As the first wind turbine installed at a US Army base was excitedly celebrated last week in the western desert of Utah, officials at the ribbon-cutting ceremony were already contemplating an expansion of the emissions-free technology.
According to the Army, which is currently fighting two wars and looking to make budgets as efficient as possible, the 80 metre tall turbine with its 38 metre- long blades will result in energy savings of about $207,000 (€165,000) a year. Officials estimate that the wind energy produced can supply approximately one-quarter of the Tooele Army Depot’s electricity needs.
“I felt like it was Christmas morning all day,” base energy manager Jay Weyland was quoted as saying after watching the turbine officially turn on Wednesday. “Imagine a young child that had been shaking Christmas presents for weeks before Christmas, and was finally allowed to open them. That was the type of excitement I was experiencing.”
Depot commander Col. Yolanda Dennis-Lowman said the base, which stores and develops munitions, is trying to embrace renewable energy solutions. “Going green will enable us to remain always at the ready,” said Dennis-Lowman. “This is the first turbine for the depot, but with [Weyland’s] help, hopefully more will come.”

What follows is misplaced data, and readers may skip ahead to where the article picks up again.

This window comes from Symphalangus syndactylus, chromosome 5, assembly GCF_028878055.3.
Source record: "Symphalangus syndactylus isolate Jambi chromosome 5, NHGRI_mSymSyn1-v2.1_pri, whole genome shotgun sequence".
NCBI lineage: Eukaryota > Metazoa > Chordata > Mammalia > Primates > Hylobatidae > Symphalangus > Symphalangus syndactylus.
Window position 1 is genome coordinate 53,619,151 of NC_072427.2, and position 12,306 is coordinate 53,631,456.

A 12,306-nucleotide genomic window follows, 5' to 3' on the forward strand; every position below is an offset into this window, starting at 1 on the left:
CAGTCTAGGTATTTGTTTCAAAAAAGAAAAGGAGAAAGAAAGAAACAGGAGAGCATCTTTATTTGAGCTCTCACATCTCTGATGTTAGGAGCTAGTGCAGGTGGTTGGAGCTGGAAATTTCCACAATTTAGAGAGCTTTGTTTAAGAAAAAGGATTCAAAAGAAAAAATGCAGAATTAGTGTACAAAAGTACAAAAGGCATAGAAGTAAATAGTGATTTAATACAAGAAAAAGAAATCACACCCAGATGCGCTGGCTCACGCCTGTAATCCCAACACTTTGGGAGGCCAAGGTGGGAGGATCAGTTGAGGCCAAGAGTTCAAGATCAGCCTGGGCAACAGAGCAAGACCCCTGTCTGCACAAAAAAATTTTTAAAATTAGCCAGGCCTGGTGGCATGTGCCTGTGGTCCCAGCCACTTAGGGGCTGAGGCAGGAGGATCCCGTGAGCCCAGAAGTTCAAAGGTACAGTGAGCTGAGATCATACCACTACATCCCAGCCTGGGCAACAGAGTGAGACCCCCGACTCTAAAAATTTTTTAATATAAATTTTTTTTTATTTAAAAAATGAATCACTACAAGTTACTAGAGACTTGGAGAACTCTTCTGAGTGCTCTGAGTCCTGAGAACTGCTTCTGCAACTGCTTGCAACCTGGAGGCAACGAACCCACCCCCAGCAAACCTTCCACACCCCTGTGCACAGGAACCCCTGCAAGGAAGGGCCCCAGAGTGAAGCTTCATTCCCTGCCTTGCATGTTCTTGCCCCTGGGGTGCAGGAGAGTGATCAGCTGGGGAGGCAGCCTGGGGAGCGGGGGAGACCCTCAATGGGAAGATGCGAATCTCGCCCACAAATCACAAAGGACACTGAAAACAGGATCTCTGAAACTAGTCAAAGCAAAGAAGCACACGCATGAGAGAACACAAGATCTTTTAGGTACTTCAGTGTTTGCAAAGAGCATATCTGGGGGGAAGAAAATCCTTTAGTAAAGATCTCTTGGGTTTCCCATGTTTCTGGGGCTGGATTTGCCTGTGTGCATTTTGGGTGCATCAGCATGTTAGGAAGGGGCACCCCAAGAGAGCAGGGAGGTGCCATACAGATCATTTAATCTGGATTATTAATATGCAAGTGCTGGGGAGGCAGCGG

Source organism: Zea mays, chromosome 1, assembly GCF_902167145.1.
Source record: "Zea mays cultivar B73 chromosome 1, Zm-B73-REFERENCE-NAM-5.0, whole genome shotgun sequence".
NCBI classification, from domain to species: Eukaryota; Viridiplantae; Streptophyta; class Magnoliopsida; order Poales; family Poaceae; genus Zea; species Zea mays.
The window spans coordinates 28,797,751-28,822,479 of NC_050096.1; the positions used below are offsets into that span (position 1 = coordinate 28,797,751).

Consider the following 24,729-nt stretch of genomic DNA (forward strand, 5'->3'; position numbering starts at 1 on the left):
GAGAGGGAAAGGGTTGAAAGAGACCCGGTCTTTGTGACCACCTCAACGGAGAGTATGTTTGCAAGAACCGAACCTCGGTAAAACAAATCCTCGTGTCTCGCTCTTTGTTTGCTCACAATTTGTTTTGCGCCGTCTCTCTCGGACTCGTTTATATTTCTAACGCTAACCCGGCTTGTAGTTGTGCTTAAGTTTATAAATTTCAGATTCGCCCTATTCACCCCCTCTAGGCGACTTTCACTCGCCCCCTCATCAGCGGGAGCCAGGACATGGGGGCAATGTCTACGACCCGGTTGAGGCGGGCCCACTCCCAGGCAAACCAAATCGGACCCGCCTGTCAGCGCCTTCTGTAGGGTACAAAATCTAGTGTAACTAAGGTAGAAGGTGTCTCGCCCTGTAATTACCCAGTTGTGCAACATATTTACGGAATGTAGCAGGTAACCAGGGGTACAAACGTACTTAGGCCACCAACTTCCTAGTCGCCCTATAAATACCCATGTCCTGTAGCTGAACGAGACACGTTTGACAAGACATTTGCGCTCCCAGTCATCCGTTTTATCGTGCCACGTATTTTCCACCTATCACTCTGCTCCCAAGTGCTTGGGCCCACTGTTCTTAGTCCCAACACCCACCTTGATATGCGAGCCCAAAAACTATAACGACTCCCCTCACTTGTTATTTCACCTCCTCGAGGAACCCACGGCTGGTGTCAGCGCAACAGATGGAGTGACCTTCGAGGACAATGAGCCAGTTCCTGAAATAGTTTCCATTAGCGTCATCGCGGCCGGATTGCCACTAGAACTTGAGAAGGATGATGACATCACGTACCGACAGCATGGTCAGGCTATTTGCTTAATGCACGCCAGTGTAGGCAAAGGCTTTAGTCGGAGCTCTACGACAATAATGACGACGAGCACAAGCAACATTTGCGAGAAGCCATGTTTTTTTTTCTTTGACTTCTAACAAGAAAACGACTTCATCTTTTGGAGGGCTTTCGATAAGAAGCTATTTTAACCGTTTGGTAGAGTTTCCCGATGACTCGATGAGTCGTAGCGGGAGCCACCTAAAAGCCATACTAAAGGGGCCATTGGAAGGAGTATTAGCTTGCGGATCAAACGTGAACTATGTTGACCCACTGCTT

“From the power output that we are seeing right now, I can see we are going to get a higher payback then we anticipated and I believe other turbines here will be justified,” Weyland reportedly said.
Completed a year ahead of schedule, the Army says the turbine was turned on and off for training and maintenance from 29 June to 6 July but still generated electrical power for about 52 hours. During that time, the turbine generated approximately $2,000 (€1,959) worth of electricity.
“Right now this is the only one in the Army, but it is going to be the test case for many other wind turbines throughout the United States,” Dennis-Lowman was quoted as saying in the Tooele Transcript Bulletin. “We hope to see more installed here at this installation.”
Approved in 2007, the $3.8 million (€3.03 mn) project was funded by the Army Energy Conservation Investment Program.